According to the Verordnung zum Schutze der Mütter am Arbeitsplatz pregnant women must not be exposed to compounds which are carcinogenic, mutagenic or toxic for reproduction. It is generally stated by the hazard phrases shown on the label, if a compound has one or more of these properties:
R 45 May cause cancer.
|H-Phrases (CLP)||H350 May cause cancer.
H350i May cause cancer by inhalation.
|R-Phrases||R 46 May cause inheritable genetic damage.|
|H-Phrases (CLP)||H340 May cause genetic defects.|
|R-Phrases||R 60 May impair fertility.
R 61 May cause harm to the unborn child.
|H-Phrases (CLP)||H360 May damage fertility or the unborn child.
H360F May damage fertility.
H360D May damage the unborn child.
It may be that a compound is only suspected to have these properties. Then it is the job of the employer (= Group head) to evaluate the facts according to § 4 of the Verordnung zum Schutze der Mütter am Arbeitsplatz. Suspected properties are stated on the label as follows:
|R-Prases||R 40 Limited evidence of a carcinogenic effect.
R 68 Possible risk of irreversible effects.
R 62 Possible risk of impaired fertility.
R 63 Possible risk of harm to the unborn child.
|H-Phrases (CLP)||H351 Suspected of causing cancer.
H341 Suspected of causing genetic defects.
H361f Suspected of damaging fertility.
H361d Suspected of damaging the unborn child.
Unfortunately it may be the case that the hazardous potential is not found on the label. This is not only true, if the potential is still unknown but may also happen, if the potential is discussed controversial. The background is that approximately 3000 compounds have a mandatory harmonised EU-classification. It may happen that a compund for example has an EU-classification to be suspected to be effective, whereas the German Ausschuss für Gefahrstoffe did classify it as proven to be effective. Then the compound is elsewhere suspected and in Germany proven to be active. The problem is that the labelling of compounds with a harmonised classification must not be changed by national organisations.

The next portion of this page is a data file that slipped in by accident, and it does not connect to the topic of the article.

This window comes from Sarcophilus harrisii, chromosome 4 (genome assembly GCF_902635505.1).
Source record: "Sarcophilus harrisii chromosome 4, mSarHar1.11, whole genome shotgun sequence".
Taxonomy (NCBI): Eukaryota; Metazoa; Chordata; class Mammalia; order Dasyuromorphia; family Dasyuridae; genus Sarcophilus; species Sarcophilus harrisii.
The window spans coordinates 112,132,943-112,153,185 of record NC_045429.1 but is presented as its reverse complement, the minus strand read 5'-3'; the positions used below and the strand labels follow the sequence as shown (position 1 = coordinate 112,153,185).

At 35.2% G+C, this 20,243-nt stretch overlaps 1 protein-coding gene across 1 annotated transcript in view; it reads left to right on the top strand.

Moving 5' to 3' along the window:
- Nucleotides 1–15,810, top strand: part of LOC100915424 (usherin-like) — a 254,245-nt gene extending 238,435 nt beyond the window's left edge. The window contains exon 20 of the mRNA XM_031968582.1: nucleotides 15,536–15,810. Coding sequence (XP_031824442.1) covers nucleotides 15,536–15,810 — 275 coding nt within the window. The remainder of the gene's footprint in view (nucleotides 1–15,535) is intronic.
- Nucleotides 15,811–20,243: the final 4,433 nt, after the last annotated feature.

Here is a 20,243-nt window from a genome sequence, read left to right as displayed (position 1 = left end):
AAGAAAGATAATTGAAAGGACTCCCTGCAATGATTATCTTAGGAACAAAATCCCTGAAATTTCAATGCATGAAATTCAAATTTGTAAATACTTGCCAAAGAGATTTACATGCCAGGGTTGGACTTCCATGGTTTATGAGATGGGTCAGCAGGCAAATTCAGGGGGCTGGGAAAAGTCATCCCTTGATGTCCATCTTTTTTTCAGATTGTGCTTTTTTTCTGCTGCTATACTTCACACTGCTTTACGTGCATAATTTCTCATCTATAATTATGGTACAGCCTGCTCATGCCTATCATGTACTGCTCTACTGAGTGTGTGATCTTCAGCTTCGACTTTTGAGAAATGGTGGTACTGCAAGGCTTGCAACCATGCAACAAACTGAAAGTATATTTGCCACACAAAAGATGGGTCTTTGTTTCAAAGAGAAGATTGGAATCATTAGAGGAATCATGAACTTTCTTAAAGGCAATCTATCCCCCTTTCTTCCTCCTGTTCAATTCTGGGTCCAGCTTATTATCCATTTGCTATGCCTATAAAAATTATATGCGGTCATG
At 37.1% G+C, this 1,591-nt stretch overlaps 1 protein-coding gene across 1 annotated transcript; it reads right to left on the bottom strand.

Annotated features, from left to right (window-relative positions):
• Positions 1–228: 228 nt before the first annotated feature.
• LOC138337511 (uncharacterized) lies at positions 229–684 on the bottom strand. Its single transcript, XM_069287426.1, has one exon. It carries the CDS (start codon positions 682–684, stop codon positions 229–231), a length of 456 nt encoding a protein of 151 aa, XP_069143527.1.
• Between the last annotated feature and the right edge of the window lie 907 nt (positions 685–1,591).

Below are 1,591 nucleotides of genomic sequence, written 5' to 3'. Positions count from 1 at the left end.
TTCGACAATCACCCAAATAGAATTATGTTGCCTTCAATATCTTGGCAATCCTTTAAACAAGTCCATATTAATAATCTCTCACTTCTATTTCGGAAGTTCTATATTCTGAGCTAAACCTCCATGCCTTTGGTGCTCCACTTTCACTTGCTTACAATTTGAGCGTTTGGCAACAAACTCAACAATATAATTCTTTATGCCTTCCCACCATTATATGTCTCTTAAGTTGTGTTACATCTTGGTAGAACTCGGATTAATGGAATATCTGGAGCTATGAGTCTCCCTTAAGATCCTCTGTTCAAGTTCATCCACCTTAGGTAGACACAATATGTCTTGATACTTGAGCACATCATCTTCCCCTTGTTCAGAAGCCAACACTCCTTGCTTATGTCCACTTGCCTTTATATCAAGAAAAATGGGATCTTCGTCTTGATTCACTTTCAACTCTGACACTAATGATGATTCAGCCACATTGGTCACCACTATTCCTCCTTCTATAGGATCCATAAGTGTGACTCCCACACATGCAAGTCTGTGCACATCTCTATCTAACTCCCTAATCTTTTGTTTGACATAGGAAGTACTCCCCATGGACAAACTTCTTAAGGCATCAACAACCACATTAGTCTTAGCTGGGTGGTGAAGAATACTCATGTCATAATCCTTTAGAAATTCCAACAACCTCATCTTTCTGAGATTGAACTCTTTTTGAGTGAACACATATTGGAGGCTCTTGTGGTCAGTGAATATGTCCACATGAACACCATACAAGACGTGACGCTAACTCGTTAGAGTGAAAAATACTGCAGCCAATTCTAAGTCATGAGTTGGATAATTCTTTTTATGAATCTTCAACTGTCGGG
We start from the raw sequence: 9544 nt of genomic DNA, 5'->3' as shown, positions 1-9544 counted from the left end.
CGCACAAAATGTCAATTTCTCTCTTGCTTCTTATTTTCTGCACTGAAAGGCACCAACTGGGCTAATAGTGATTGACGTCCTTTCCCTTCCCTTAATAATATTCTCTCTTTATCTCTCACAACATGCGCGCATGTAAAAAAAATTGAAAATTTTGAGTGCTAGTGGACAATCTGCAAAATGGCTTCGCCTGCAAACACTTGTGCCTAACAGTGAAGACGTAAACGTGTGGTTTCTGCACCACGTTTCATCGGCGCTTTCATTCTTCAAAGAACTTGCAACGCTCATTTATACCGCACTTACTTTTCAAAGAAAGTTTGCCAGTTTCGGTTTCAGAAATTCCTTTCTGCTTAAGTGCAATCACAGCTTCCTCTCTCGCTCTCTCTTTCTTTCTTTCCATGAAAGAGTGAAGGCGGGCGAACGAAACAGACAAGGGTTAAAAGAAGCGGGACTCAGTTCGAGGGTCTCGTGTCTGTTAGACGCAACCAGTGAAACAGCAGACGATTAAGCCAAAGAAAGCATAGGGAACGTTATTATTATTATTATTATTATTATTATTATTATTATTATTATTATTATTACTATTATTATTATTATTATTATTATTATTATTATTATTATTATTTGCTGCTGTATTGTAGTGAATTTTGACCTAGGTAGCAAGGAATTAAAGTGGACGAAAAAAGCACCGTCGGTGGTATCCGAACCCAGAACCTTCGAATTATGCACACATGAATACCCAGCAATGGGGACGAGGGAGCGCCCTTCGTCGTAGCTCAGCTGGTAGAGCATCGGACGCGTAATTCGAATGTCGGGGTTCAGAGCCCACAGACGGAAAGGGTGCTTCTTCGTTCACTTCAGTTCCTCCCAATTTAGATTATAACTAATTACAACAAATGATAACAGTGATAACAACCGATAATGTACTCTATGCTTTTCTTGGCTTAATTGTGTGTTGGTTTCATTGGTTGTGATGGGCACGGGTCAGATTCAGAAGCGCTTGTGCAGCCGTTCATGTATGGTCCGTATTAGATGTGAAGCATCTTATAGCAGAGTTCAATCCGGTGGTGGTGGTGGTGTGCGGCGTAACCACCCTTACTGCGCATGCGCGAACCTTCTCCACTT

In this case you will not see any information on the label that a compound for example has to be considered as carcinogenic!
To make sure if a compound in Germany is classified for example to be carcingenic also the TRGS 905 has to be considered.
This is not as scary as it seems since in the TRGS 905 there are only very few compounds with relevance in our labs. The most important compound is probably chloroform.
A complete investigation if a compound has a cmr-potential should include to search the "MAK-Collektion" of the DFG-Senatskommission zur Prüfung gesundheitsschädlicher Arbeitsstoffe. Not all scientific data collected by this commission find their way via the Ausschuss für Gefahrstoffe to legal force. Therefore the data of the "MAK-Kollektion" are only an information. But this information is very helpful for an assessment of the workplace according to § 4 of the Verordnung zum Schutze der Mütter am Arbeitsplatz. For a given compound you may search the findings of the DFG-Senatskommission also in the GESTIS-Database (Chapter "Regulations" -> "Recommendations of MAK-Commission").